Conversely, securitized products, such as mortgage-backed securities, auto-backed securities and collateral debt obligations, could offer income opportunities. Spreads—or the excess yield versus low-risk government bonds with similar maturities—are the widest they’ve been since the pandemic. Meanwhile, rising rates are limiting the supply of new securities coming on the market.

This is particularly true for agency mortgage-backed securities. “Not only are they the most liquid asset, they’re also starting from the most attractive valuation. Nominal spreads on mortgages produced today have not been this wide since the fourth quarter of 2008,” says Tirupattur. “Additionally, slowing housing activity will shrink the net supply of these securities.” 

Trends point to high-yield equities

Equities next year, however, are headed for continued volatility, and Morgan Stanley Research forecasts the S&P 500 ending next year roughly where it started, at around 3,900. “Consensus earnings estimates are simply too high, to the point where we think companies will hoard labor and see operating margins compress in a very slow-growth economy,” says Wilson. To that end, investors may want to consider the higher-yielding parts of the equities market, including consumer staples, financials, healthcare, and utilities.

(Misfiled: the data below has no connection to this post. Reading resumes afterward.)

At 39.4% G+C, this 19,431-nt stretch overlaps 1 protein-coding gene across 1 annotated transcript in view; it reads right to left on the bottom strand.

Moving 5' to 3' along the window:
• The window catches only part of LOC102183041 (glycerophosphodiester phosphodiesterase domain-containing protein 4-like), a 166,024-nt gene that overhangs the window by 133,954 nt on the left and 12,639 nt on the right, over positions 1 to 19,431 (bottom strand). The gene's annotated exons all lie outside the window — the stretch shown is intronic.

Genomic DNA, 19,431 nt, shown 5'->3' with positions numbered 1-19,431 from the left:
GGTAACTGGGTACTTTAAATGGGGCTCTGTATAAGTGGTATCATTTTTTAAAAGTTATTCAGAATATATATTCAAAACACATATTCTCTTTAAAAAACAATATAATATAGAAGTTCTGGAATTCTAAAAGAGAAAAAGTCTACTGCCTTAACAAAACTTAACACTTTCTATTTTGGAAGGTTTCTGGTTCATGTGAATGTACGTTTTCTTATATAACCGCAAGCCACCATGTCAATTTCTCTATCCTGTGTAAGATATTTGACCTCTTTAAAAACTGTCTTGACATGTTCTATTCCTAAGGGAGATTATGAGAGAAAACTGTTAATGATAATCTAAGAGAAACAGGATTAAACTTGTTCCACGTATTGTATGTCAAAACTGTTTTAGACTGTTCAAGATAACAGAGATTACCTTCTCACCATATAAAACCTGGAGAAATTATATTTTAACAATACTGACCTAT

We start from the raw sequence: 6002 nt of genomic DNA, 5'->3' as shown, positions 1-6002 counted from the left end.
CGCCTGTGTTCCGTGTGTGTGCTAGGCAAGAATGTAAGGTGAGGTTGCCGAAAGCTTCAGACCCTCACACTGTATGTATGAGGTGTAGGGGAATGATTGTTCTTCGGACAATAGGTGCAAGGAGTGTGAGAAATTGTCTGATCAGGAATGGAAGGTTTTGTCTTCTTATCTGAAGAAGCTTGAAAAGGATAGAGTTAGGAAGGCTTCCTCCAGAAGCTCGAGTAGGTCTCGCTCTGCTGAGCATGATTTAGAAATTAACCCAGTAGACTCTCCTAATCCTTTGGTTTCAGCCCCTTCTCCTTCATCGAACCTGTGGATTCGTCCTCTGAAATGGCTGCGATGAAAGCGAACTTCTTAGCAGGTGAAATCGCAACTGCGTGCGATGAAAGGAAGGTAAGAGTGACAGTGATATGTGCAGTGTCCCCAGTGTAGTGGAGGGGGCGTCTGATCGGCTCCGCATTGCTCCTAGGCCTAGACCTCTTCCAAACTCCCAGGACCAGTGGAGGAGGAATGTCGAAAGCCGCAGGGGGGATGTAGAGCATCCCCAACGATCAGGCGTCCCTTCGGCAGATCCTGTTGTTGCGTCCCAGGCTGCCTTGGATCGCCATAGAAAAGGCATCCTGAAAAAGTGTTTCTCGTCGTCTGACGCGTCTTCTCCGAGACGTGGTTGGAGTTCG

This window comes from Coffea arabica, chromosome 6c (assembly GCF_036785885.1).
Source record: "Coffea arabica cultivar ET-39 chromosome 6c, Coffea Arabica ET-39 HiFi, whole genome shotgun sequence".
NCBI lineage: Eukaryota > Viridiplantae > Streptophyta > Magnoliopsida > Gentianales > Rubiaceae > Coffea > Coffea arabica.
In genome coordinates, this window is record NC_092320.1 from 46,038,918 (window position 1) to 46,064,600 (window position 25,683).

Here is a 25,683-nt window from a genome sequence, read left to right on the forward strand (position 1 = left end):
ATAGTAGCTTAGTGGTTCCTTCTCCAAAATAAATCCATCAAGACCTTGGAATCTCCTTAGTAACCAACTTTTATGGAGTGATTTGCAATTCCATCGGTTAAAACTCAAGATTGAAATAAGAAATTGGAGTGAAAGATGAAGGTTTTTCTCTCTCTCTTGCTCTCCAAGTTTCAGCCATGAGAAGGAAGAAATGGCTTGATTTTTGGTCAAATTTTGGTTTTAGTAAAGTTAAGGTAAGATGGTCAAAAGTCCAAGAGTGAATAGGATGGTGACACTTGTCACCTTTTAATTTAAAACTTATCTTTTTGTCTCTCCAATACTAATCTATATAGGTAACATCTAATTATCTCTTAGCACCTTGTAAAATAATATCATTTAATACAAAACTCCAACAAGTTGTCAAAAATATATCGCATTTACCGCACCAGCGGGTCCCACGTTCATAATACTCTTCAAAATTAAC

European equities could offer a modest upside, with a forecasted 6.3% total return over 2023 as lower inflation nudges stock valuations higher. In particular, financials and energy are more likely to perform well in this environment.

Emerging markets and Japan early to recover

This has been a major bear market for emerging markets, but the tide could be turning, says Jonathan Garner, Chief Asia and Emerging Market Equity Strategist. “Valuations are cheap, and cyclical winds are shifting in favor of emerging markets as global inflation eases more quickly than expected, the Fed stops hiking rates, and the U.S. dollar declines,”  he says, says, adding that over the last several economic cycles, emerging markets have recovered before U.S. markets.

Valuations are cheap, and cyclical winds are shifting in favor of emerging markets as global inflation eases more quickly than expected, the Fed stops hiking rates, and the U.S. dollar declines.

Jonathan Garner, Chief Asia and Emerging Market Equity Strategist, Morgan Stanley

The MSCI EM, an index of mid and large-cap companies in 24 emerging markets, could potentially see 12% price returns in 2023. Japanese stocks, meanwhile, could benefit from a combination of low valuations and unique tailwinds—potentially translating to 11% gains for the Tokyo Stock Price Index next year.

Another potential bright spot, EM debt could benefit from a combination of trends—including declining rates, improving economic fundamentals and a weakening US dollar.

The source of this article, 2023 Global Investment Outlook: A Year for Yieldwas originally published on November 22, 2022.